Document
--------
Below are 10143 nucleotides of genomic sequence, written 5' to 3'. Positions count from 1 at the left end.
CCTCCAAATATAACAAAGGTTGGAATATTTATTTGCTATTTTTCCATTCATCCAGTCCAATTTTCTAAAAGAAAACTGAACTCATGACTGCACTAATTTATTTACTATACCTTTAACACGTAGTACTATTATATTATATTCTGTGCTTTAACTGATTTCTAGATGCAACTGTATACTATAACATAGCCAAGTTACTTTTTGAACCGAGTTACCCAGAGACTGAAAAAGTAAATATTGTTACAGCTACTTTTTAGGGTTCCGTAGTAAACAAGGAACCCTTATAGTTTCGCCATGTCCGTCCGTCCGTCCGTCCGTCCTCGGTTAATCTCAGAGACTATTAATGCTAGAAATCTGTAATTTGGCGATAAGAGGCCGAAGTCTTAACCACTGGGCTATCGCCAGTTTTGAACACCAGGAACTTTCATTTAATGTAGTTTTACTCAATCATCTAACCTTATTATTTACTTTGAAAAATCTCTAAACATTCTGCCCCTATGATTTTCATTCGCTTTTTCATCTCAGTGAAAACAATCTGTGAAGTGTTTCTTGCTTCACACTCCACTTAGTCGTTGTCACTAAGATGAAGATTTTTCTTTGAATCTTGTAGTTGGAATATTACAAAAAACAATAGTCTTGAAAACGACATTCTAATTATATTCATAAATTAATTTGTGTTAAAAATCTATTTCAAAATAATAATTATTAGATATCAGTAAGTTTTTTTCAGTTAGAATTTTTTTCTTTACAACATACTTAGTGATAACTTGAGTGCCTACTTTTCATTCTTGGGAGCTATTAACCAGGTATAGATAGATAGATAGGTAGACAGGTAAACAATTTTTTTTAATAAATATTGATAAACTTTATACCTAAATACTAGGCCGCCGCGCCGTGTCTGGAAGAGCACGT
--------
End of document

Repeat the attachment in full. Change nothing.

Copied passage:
Below are 10143 nucleotides of genomic sequence, written 5' to 3'. Positions count from 1 at the left end.
CCTCCAAATATAACAAAGGTTGGAATATTTATTTGCTATTTTTCCATTCATCCAGTCCAATTTTCTAAAAGAAAACTGAACTCATGACTGCACTAATTTATTTACTATACCTTTAACACGTAGTACTATTATATTATATTCTGTGCTTTAACTGATTTCTAGATGCAACTGTATACTATAACATAGCCAAGTTACTTTTTGAACCGAGTTACCCAGAGACTGAAAAAGTAAATATTGTTACAGCTACTTTTTAGGGTTCCGTAGTAAACAAGGAACCCTTATAGTTTCGCCATGTCCGTCCGTCCGTCCGTCCGTCCTCGGTTAATCTCAGAGACTATTAATGCTAGAAATCTGTAATTTGGCGATAAGAGGCCGAAGTCTTAACCACTGGGCTATCGCCAGTTTTGAACACCAGGAACTTTCATTTAATGTAGTTTTACTCAATCATCTAACCTTATTATTTACTTTGAAAAATCTCTAAACATTCTGCCCCTATGATTTTCATTCGCTTTTTCATCTCAGTGAAAACAATCTGTGAAGTGTTTCTTGCTTCACACTCCACTTAGTCGTTGTCACTAAGATGAAGATTTTTCTTTGAATCTTGTAGTTGGAATATTACAAAAAACAATAGTCTTGAAAACGACATTCTAATTATATTCATAAATTAATTTGTGTTAAAAATCTATTTCAAAATAATAATTATTAGATATCAGTAAGTTTTTTTCAGTTAGAATTTTTTTCTTTACAACATACTTAGTGATAACTTGAGTGCCTACTTTTCATTCTTGGGAGCTATTAACCAGGTATAGATAGATAGATAGGTAGACAGGTAAACAATTTTTTTTAATAAATATTGATAAACTTTATACCTAAATACTAGGCCGCCGCGCCGTGTCTGGAAGAGCACGT